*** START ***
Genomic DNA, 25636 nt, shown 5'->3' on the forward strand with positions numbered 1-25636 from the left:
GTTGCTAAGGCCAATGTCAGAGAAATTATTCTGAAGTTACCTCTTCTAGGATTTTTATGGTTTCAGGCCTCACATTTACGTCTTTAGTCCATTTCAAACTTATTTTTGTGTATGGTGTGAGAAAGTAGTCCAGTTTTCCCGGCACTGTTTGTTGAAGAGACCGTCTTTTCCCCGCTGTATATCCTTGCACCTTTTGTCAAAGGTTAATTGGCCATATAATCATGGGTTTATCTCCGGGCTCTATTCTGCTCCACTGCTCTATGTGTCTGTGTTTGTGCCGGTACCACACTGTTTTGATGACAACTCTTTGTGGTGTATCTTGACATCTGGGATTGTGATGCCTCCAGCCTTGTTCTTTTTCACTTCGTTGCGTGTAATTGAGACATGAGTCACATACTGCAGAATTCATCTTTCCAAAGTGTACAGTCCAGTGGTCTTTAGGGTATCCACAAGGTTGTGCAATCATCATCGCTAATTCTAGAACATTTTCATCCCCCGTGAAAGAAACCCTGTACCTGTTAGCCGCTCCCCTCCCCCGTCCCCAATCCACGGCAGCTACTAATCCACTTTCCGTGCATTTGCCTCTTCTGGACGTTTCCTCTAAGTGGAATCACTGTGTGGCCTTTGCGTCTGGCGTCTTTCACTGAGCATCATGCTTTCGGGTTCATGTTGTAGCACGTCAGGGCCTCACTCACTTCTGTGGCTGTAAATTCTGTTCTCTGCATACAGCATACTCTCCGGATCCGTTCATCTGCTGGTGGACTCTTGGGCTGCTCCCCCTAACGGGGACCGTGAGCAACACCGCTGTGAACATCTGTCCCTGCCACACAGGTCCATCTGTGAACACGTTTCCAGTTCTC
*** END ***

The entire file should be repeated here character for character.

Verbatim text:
Genomic DNA, 25636 nt, shown 5'->3' on the forward strand with positions numbered 1-25636 from the left:
GTTGCTAAGGCCAATGTCAGAGAAATTATTCTGAAGTTACCTCTTCTAGGATTTTTATGGTTTCAGGCCTCACATTTACGTCTTTAGTCCATTTCAAACTTATTTTTGTGTATGGTGTGAGAAAGTAGTCCAGTTTTCCCGGCACTGTTTGTTGAAGAGACCGTCTTTTCCCCGCTGTATATCCTTGCACCTTTTGTCAAAGGTTAATTGGCCATATAATCATGGGTTTATCTCCGGGCTCTATTCTGCTCCACTGCTCTATGTGTCTGTGTTTGTGCCGGTACCACACTGTTTTGATGACAACTCTTTGTGGTGTATCTTGACATCTGGGATTGTGATGCCTCCAGCCTTGTTCTTTTTCACTTCGTTGCGTGTAATTGAGACATGAGTCACATACTGCAGAATTCATCTTTCCAAAGTGTACAGTCCAGTGGTCTTTAGGGTATCCACAAGGTTGTGCAATCATCATCGCTAATTCTAGAACATTTTCATCCCCCGTGAAAGAAACCCTGTACCTGTTAGCCGCTCCCCTCCCCCGTCCCCAATCCACGGCAGCTACTAATCCACTTTCCGTGCATTTGCCTCTTCTGGACGTTTCCTCTAAGTGGAATCACTGTGTGGCCTTTGCGTCTGGCGTCTTTCACTGAGCATCATGCTTTCGGGTTCATGTTGTAGCACGTCAGGGCCTCACTCACTTCTGTGGCTGTAAATTCTGTTCTCTGCATACAGCATACTCTCCGGATCCGTTCATCTGCTGGTGGACTCTTGGGCTGCTCCCCCTAACGGGGACCGTGAGCAACACCGCTGTGAACATCTGTCCCTGCCACACAGGTCCATCTGTGAACACGTTTCCAGTTCTC